Lately, on my way to Manhattan each day, it never fails. Every day, it’s the same routine – a ton of people crowd on my beloved 4 train around the edge of Brooklyn and by the time we arrived at the infamous Wall Street, at least half of them would exit. I never knew why – always assumed these were people simply preparing to work late – until I saw the #occupywallstreet (also referred to as #occupywallst, #occupyws or #ows) hashtag on twitter, and did a little digging.
Thousands of faces appear on the street and across Brooklyn Bridge, literally occupying Wall Street. Taking a closer look, cities are being occupied (or preparing to be occupied) all across the country: Boston, San Francisco, Miami (with its 25% unemployment rate, I’m not surprised), Washington D.C., Chicago… everywhere.
Why are they “occupying” some of the largest cities in America, and the financial capital of the world? Quite frankly, because they “are the 99% who are tired of suffering at the hands of the 1%’s greed.”
I’ve compiled some rather bleak numbers, here.
What do these numbers say? In a nutshell, when we talk about “99%” and “1%,” we’re talking about people with far more money than we think (see image #1)… mostly because we think we have far more money than we actually do (see image #2.) It means that our politicians are more closely “yoked” with that 1% than they are with the people who elected them in the first place.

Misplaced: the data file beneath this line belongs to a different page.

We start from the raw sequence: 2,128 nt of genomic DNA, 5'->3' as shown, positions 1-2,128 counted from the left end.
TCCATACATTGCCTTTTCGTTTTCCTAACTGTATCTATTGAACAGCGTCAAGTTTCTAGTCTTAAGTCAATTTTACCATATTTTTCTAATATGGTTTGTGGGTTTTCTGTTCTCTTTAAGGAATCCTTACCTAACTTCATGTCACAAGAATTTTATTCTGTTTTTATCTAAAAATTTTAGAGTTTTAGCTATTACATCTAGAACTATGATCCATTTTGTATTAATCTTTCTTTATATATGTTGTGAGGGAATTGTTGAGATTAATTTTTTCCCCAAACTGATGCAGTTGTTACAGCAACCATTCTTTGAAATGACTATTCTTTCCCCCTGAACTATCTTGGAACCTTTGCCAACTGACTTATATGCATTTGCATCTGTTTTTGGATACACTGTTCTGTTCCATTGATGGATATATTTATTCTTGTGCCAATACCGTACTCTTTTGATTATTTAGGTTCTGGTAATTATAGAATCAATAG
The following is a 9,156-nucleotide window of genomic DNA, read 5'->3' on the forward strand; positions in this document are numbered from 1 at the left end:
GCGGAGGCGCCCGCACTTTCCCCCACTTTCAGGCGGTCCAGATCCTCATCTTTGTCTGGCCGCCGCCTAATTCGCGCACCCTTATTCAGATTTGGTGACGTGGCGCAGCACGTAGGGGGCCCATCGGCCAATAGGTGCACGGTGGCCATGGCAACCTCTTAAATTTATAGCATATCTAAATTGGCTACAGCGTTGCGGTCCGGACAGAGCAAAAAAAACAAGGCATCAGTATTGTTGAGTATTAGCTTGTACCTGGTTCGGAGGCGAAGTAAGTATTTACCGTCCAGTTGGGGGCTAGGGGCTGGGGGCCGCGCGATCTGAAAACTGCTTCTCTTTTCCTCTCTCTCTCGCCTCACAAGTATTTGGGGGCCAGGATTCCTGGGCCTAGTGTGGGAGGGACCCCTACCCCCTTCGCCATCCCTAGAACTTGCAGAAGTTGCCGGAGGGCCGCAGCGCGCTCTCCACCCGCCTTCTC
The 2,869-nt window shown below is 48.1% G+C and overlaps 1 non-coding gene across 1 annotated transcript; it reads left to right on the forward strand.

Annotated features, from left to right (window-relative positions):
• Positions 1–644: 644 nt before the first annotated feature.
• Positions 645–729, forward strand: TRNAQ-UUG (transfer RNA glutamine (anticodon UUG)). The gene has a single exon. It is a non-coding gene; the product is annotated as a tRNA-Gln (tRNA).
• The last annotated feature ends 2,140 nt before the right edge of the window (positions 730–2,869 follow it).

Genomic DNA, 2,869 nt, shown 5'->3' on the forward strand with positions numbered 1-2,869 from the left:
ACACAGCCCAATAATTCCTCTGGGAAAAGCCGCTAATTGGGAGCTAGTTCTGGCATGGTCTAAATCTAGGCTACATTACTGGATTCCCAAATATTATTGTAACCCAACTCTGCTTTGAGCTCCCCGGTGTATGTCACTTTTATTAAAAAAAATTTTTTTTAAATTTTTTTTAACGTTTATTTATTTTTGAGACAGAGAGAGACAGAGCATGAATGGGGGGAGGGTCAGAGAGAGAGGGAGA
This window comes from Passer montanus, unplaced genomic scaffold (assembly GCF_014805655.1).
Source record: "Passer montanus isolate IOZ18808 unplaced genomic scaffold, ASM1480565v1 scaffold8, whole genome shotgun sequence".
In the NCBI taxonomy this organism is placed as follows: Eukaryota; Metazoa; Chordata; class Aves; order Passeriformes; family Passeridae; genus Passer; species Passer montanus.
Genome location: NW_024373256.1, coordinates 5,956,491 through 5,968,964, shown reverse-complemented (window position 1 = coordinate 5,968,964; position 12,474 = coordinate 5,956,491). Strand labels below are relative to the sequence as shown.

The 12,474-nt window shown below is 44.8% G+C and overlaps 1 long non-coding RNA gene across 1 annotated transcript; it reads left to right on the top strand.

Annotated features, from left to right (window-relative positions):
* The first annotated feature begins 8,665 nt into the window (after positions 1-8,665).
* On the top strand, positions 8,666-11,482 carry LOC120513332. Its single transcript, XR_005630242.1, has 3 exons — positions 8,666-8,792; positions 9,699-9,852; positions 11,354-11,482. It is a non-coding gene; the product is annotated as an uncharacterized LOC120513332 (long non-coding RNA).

…and lastly, the most important ones (well, at least, to me):
Why am I writing about this? Easy. The 99% of us who aren’t millionaires are suffering because of the decisions the 1% are making to protect themselves, and our government is helping them do it. It ties into food because corporations have been working overtime trying to prevent us from knowing about our food – everything from veggie libel laws to outright lobbying to prevent non-GMO brands from telling us they’re non-GMO – and our government isn’t protecting us.
Take a look at this tumblr account, titled “We Are The 99%.” People my age who lack any desire (or, in some cases, ability) to complete their degree programs because there are no jobs, or because the scholarship money has run out, or because their federal aid was cut, or… take your pick. People whose parents can no longer afford to house all 4 of their adult children who struggle to find jobs, people who’ve applied to over 700 jobs (yes, seven hundred), people who are in dire need of health care and work jobs with horrific commutes simply to ensure that their sick children have health insurance… you name it, it’s there.
Perhaps I noticed this because I run a food blog, but the number of people who said things like “I drank lemonade for dinner!” or “I lived on powdered mashed potatoes all summer!” was astonishing to me. The number of people who had to choose between rent and food (and, invariably, chose rent – and rightfully so) broke my heart. I’ve been there – when my daughter was an infant, I paid the rent, bought her food, and had $3 left over for myself for the week… and lived off of a gallon tub of ice cream for as long as I could make it last. I didn’t live near a grocery store – I got that tub from a local bodega… before bodegas sold anything close to a fruit or vegetable.